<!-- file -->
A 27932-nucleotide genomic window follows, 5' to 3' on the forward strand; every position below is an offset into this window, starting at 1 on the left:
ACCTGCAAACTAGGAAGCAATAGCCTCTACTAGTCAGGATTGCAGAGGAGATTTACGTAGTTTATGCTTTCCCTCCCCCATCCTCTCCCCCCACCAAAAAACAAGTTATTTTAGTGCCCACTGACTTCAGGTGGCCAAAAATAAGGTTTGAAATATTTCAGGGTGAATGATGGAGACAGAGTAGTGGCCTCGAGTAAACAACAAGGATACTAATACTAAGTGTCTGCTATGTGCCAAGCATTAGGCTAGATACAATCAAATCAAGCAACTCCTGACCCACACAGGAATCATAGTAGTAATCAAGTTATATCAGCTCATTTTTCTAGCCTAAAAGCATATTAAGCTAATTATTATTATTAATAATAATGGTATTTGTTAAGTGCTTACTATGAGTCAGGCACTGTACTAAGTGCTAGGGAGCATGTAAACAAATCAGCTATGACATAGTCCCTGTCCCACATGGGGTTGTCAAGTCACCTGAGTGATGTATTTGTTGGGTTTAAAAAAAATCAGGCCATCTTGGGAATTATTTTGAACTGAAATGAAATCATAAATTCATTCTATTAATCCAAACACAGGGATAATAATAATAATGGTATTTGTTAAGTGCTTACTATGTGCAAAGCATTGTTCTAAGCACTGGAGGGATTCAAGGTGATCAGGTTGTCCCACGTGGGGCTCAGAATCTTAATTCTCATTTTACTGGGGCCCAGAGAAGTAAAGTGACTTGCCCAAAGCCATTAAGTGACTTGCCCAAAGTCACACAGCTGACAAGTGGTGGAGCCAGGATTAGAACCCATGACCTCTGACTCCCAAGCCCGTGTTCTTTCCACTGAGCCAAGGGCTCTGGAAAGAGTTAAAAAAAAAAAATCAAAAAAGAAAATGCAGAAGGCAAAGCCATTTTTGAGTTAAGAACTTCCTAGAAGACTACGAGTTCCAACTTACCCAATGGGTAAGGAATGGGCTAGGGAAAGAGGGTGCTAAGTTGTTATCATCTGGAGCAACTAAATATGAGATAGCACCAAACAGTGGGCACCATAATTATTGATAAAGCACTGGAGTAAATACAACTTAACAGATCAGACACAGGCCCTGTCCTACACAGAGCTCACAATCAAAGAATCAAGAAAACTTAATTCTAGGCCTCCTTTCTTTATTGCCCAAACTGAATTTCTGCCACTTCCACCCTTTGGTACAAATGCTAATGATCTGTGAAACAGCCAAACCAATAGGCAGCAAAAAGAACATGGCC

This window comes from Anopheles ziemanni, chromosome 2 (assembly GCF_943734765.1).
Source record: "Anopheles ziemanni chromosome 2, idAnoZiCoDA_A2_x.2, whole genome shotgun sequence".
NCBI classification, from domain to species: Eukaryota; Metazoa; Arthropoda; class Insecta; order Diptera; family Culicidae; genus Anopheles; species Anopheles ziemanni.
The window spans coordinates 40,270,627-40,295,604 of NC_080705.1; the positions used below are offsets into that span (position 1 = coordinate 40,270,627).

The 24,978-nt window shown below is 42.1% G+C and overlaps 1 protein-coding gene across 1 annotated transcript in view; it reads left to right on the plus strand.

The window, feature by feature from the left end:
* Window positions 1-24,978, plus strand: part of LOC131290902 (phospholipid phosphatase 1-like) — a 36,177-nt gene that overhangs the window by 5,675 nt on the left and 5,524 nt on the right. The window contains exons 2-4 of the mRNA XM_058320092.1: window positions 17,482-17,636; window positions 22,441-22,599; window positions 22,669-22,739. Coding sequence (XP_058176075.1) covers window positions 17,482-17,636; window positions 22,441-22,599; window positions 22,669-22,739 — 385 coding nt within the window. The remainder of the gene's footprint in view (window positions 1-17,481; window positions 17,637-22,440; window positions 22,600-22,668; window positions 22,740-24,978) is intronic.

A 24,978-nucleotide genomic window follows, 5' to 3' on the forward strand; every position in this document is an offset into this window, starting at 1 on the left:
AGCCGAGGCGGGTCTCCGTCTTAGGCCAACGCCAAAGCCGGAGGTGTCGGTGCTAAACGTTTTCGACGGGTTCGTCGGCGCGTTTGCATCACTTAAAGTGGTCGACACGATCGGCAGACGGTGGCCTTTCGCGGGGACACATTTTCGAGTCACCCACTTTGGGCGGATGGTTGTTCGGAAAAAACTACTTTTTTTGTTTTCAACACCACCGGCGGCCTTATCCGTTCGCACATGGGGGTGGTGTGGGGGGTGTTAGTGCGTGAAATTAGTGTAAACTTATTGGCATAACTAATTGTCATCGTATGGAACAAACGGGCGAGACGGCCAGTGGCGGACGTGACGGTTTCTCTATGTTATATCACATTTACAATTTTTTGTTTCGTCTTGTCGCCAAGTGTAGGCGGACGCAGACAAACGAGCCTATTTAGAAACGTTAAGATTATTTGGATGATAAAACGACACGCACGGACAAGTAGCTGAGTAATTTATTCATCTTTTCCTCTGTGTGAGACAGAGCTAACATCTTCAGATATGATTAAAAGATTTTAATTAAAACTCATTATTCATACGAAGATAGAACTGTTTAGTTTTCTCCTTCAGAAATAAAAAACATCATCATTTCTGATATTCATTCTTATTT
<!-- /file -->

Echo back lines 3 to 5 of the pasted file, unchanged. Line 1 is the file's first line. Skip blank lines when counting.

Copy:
This window comes from Anopheles ziemanni, chromosome 2 (assembly GCF_943734765.1).
Source record: "Anopheles ziemanni chromosome 2, idAnoZiCoDA_A2_x.2, whole genome shotgun sequence".
NCBI classification, from domain to species: Eukaryota; Metazoa; Arthropoda; class Insecta; order Diptera; family Culicidae; genus Anopheles; species Anopheles ziemanni.